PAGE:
by Dow, silently or aloud. They specifically instructed us to give
our children different names than those given to the children of
Dow executives. If we should break these rules, we were told, we
would permanently forfeit our ability to send mail using the US
Overall we were astonished by the guilt and fear our friendly visit
seemed to inspire. It’s clear that Dow’s Board members
do not enjoy being held accountable
for their actions, and it’s also clear why.
We remain committed to reminding them of their responsibilities
until justice is finally done.
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Dow Shareholder Meeting
Today, May 11, 2006, we pissed all over Dow on their special, special
day: the Dow Shareholder’s Meeting. About 20 protestors from
Michigan State University and the University of Michigan made the
journey to Midland, representing chapters of Amnesty International,
the Association for India’s Development, Physicians for Human
Rights, and Students for Bhopal. We were met there with a cold,
driving rain: lashing us, drenching our skin, and making our signs
bleed. Despite the nasty weather we put up a strong presence, screaming
out our chants with a single voice:
What do we want? JUSTICE!! When do we want it? NOW!!
Mommy always said! …CLEAN UP YOUR MESS!!!
DOW SHALT NOT KILL!! DOW SHALT NOT KILL!!
What do we want? CLEAN WATER!! When do we want it? NOW!!
Justice for Bhopal! JUSTICE FOR ALL!!!
Our chants reverberated against the building and across
the broad parking lot, where well-dressed Dow Shareholders –
mostly former or current Dow employees – cast furtive glances
at us as they slinked into the meeting. However some of them were
bold enough to approach the grassy knoll (where we encamped) and
pass along the line of signs, reading them carefully before entering
the meeting. The media was there too, and both Neil Sardana (a former
Michigan State student and Corporate Action Network coordinator
for Amnesty in Michigan) and I spoke with a reporter from the Midland
Daily News and a television crew from WJRT Channel 12 (ABC affiliate).
Their questions (at least of me) were strangely synchronic: “You’ve
been coming here for several years,” they said. “Do
you really feel like you’re making any progress? Why do you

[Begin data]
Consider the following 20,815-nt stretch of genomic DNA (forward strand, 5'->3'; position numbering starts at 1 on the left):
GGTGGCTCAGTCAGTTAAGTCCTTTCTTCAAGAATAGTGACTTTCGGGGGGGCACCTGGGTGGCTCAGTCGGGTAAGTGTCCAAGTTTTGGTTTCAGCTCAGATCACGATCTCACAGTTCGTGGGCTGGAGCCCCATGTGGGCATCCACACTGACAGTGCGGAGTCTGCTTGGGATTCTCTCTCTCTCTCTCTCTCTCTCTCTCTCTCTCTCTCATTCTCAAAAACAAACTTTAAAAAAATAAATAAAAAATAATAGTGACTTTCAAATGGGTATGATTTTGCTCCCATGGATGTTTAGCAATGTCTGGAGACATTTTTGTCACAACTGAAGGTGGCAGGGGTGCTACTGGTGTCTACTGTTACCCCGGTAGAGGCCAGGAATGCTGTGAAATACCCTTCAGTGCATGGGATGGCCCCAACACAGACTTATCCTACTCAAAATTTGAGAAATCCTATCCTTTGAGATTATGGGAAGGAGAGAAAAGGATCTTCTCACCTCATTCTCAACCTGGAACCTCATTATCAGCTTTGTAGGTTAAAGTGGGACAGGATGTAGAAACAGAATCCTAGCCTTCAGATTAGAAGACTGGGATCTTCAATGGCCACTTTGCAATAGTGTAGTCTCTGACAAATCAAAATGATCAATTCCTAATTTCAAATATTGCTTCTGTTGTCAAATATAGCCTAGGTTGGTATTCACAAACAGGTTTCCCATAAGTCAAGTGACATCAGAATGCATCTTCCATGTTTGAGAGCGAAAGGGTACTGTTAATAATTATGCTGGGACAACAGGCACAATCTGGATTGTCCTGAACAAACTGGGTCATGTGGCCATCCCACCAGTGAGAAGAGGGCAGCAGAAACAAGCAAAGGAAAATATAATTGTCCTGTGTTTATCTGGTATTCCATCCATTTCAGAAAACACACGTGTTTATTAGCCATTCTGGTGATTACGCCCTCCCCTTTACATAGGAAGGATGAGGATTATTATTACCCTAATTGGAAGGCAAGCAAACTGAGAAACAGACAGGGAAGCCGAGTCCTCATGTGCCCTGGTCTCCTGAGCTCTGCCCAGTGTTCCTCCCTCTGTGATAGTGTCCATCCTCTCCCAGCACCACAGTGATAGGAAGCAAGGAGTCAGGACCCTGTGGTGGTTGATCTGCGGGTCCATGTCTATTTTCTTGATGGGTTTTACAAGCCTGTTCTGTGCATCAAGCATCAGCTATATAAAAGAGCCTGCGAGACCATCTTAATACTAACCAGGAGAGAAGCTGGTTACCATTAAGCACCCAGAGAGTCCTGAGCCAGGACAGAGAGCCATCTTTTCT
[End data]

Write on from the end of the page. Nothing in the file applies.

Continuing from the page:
continue to come?” “It’s very simple,” I
answered: “because people continue to die.” And I courteously
went on to explain that tens of thousands are still wallowing in
toxic filth – still today – and drinking poisoned water
because Dow refuses to accept their legal and moral responsibilities.
Inside the meeting, out of the rain and away from our chants, Neil
Sardana formally presented the Bhopal resolution before the CEO
Andrew Liveris and the assembled body of Dow Board members. The
resolution, which calls on Dow to write a report for the benefit
of their shareholders, explaining their initiatives to address the
concerns of Bhopal survivors (given the reputational damage the
ongoing campaign presents to the company, and shareholder value)
was sponsored this year by New York City Fire Department (NYCFD)
Pension Fund, the New York State Common Retirement Fund (NYSCRF)
and Amnesty International USA along with Boston Common Asset Management
and Sisters of Mercy Regional Community of Detroit Charitable Trust.
Shareholder proponents hold over 4.5 million shares worth over $190
This was the second year the resolution was voted on by shareholders,
and it garnered 6.3% of the vote. That may not sound like much at
first, but it’s worth keeping two things in mind:
1. The Securities and Exchange Commission rules allow for resolutions
to be reintroduced if they attain at least 3% of the vote the first
year; 6% the second, and 10% the third. So we’ve passed the
threshold for re-introduction next year: an important milestone.
2. Six percent is a very respectable showing for resolutions that,
like ours, make mostly moral arguments concerning the responsibilities
of the company. Given that the number of shares you own is the number
of votes you can cast, major institutional (often conservative)
shareholders (such as banks, mutual funds, and the like) have a
huge voice on resolutions such as this. Many institutions also often
cast their vote as the company management recommends (guess what